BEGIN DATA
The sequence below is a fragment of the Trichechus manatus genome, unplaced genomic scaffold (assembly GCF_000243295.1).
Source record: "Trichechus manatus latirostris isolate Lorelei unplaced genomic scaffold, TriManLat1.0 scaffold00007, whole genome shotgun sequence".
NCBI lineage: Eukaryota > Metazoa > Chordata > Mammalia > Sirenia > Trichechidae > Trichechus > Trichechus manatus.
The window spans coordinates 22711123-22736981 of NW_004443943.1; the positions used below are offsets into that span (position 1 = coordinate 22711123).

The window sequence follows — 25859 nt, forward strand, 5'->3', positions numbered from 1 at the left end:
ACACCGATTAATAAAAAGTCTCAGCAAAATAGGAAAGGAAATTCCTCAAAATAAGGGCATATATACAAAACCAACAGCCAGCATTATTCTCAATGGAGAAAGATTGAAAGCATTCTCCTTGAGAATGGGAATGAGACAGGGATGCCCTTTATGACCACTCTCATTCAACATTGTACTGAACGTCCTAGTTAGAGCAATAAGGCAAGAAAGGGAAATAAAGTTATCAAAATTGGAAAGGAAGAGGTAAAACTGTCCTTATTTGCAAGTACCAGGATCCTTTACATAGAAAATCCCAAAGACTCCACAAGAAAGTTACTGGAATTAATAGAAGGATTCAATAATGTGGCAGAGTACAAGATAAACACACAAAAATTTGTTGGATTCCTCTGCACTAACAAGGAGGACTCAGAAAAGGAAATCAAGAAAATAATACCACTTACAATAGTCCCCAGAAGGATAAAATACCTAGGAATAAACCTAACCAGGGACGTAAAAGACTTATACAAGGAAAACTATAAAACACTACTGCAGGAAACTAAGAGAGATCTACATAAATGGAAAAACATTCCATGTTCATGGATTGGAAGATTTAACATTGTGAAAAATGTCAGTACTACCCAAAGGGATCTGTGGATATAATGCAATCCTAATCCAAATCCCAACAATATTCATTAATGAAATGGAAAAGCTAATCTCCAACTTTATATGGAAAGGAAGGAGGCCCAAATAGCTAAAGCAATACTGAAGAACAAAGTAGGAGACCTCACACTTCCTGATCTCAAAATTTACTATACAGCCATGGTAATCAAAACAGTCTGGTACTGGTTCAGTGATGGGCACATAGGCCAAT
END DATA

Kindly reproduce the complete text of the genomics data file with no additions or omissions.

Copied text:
The sequence below is a fragment of the Trichechus manatus genome, unplaced genomic scaffold (assembly GCF_000243295.1).
Source record: "Trichechus manatus latirostris isolate Lorelei unplaced genomic scaffold, TriManLat1.0 scaffold00007, whole genome shotgun sequence".
NCBI lineage: Eukaryota > Metazoa > Chordata > Mammalia > Sirenia > Trichechidae > Trichechus > Trichechus manatus.
The window spans coordinates 22711123-22736981 of NW_004443943.1; the positions used below are offsets into that span (position 1 = coordinate 22711123).

The window sequence follows — 25859 nt, forward strand, 5'->3', positions numbered from 1 at the left end:
ACACCGATTAATAAAAAGTCTCAGCAAAATAGGAAAGGAAATTCCTCAAAATAAGGGCATATATACAAAACCAACAGCCAGCATTATTCTCAATGGAGAAAGATTGAAAGCATTCTCCTTGAGAATGGGAATGAGACAGGGATGCCCTTTATGACCACTCTCATTCAACATTGTACTGAACGTCCTAGTTAGAGCAATAAGGCAAGAAAGGGAAATAAAGTTATCAAAATTGGAAAGGAAGAGGTAAAACTGTCCTTATTTGCAAGTACCAGGATCCTTTACATAGAAAATCCCAAAGACTCCACAAGAAAGTTACTGGAATTAATAGAAGGATTCAATAATGTGGCAGAGTACAAGATAAACACACAAAAATTTGTTGGATTCCTCTGCACTAACAAGGAGGACTCAGAAAAGGAAATCAAGAAAATAATACCACTTACAATAGTCCCCAGAAGGATAAAATACCTAGGAATAAACCTAACCAGGGACGTAAAAGACTTATACAAGGAAAACTATAAAACACTACTGCAGGAAACTAAGAGAGATCTACATAAATGGAAAAACATTCCATGTTCATGGATTGGAAGATTTAACATTGTGAAAAATGTCAGTACTACCCAAAGGGATCTGTGGATATAATGCAATCCTAATCCAAATCCCAACAATATTCATTAATGAAATGGAAAAGCTAATCTCCAACTTTATATGGAAAGGAAGGAGGCCCAAATAGCTAAAGCAATACTGAAGAACAAAGTAGGAGACCTCACACTTCCTGATCTCAAAATTTACTATACAGCCATGGTAATCAAAACAGTCTGGTACTGGTTCAGTGATGGGCACATAGGCCAAT